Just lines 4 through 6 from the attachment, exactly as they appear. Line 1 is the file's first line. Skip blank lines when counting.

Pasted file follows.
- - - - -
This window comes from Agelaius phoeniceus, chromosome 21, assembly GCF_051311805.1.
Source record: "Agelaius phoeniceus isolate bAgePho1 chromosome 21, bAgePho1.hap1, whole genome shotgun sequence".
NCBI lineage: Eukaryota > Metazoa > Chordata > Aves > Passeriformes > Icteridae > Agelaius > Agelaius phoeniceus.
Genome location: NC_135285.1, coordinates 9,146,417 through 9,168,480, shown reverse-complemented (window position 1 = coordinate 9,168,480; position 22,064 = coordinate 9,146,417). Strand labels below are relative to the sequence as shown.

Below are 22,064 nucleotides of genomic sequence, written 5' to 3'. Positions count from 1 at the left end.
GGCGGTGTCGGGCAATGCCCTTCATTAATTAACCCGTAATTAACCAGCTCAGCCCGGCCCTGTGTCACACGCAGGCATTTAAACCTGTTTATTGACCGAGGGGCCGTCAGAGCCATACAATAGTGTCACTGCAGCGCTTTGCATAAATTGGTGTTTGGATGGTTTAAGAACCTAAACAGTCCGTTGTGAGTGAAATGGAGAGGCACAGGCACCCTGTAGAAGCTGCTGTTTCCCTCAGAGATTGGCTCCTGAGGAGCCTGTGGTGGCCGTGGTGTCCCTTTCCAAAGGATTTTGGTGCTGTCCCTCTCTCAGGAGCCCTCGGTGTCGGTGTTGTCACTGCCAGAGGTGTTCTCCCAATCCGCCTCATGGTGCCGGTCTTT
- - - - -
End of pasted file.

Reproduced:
Genome location: NC_135285.1, coordinates 9,146,417 through 9,168,480, shown reverse-complemented (window position 1 = coordinate 9,168,480; position 22,064 = coordinate 9,146,417). Strand labels below are relative to the sequence as shown.

Below are 22,064 nucleotides of genomic sequence, written 5' to 3'. Positions count from 1 at the left end.
GGCGGTGTCGGGCAATGCCCTTCATTAATTAACCCGTAATTAACCAGCTCAGCCCGGCCCTGTGTCACACGCAGGCATTTAAACCTGTTTATTGACCGAGGGGCCGTCAGAGCCATACAATAGTGTCACTGCAGCGCTTTGCATAAATTGGTGTTTGGATGGTTTAAGAACCTAAACAGTCCGTTGTGAGTGAAATGGAGAGGCACAGGCACCCTGTAGAAGCTGCTGTTTCCCTCAGAGATTGGCTCCTGAGGAGCCTGTGGTGGCCGTGGTGTCCCTTTCCAAAGGATTTTGGTGCTGTCCCTCTCTCAGGAGCCCTCGGTGTCGGTGTTGTCACTGCCAGAGGTGTTCTCCCAATCCGCCTCATGGTGCCGGTCTTT